LG OLED TV Price Point
LG has reached a significant milestone in its TV business with the launch of the 55EM9600. With this large-screen Organic LED (OLED) panel, the chaebol now has an early head start in the potentially lucrative OLED TV segment.
The 55EM9600 features a newly developed White OLED (WOLED) technology, which uses white together with standard red, green and blue (RGB) primary colors. According to LG, WOLED panels have the following key advantages compared with their RGB OLED counterparts.
- Stronger color reproduction
- More competitive pricing
- Designed for larger screen sizes
We met up with three LG top executives to find out the company’s strategies and visions for this emerging display technology. The head honchos from LG’s home entertainment company are:
- Ki-il Kwon, vice president of Overseas TV Sales and Marketing
- Kwan-sup Lee, vice president of Marketing Communication Division
- Moon-ik Jang, head of OLED TV Business Division
Q: What are the other advantages of LG OLED TV versus Samsung’s version?
The yield rate of production for WOLED panels is usually higher than the RGB type.
In 2009, LG was already producing 15-inch OLED TVs based on RGB OLED technology, which Samsung is pursuing at the moment. And that’s why we know the limitations and concluded that WOLED is better for big screens.
Q: When is LG launching its OLED TV in Asia and the US? What is the estimated price?
Although the TV design has been finalized, we’re still waiting for the panels to enter mass production. We’ll launch the product in the EU [European Union], US and Korea in the second-half of this year. As for other countries in Asia, we’ll be focusing on more developed markets such as Singapore and Australia.
Our OLED TV will cost around US$10,000.
Q: What are LG’s plans for OLED technology?
This is kind of confidential, but we’ll be launching an ultra-definition (4K) OLED TV by next year.
Q: When will OLED TVs become mainstream, and more importantly, affordable?
It could be as early as 2014. It all depends on the actual OLED technology advancement, but we believe it is possible for OLED TVs to cost as little as 1.5 times pricier than LED TVs. By then, OLED panel makers should have invested in more mass-production lines to bring the price down. But this will largely depend on consumer demand, too.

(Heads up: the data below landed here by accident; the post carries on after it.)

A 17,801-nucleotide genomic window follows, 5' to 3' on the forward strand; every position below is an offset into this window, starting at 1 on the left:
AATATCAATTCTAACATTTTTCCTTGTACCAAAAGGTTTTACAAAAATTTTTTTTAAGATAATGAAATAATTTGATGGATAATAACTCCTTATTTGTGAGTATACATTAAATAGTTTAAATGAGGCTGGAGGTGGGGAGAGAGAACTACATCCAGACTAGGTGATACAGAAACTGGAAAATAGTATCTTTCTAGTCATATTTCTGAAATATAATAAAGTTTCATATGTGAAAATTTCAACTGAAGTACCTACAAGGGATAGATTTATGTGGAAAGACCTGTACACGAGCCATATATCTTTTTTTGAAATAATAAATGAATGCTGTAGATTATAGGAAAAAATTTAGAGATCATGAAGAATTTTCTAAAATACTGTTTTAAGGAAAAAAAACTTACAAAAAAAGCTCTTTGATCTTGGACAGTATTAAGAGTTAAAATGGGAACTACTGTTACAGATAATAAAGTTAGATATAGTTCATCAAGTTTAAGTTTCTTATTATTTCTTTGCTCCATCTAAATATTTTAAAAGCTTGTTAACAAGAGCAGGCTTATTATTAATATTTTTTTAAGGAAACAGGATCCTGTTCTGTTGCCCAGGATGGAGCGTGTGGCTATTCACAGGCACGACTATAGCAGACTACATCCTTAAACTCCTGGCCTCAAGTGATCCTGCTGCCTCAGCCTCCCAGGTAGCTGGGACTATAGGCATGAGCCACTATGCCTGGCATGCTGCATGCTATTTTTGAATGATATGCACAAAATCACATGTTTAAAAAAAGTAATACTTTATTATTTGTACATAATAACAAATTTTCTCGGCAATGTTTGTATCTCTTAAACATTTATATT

Q: Will these OLED TVs eventually replace all LED and plasma TVs?
There’ll still be LCD and LED TVs. Even today, there’s still a huge demand for CRT TVs around the world. To further add, it also depends on the pricing and competitiveness of each display type. Moreover, it is more cost effective to manufacture OLED TVs in over 47-inch sizes. By 2015, around 50 percent of such panels will be based on OLED according to our forecasts.
Q: Sony and Panasonic may be entering the OLED TV market. How can LG stay ahead of the competition?
It all boils down to technology innovations. The Japanese brands will try their best to catch up, but we will not be resting on our laurels. Even if they decided to make large-screen OLED TVs, the lead time to acquire the production technologies and equipment will take them at least two years. We would have improved our OLED technology and panel manufacturing costs. After all, this TV competition is all driven by cost.
Q: What is the projected global demand for OLED TVs by end-2012? What is its percentage in terms of the overall TV market share?
We’re projecting around 50,000 units and this is less than one percent of the overall TV market share. Firstly, OLED TVs are still very much in their infancy. Secondly, we’re only selling the panel in the second half of this year leaving us with limited time to market it.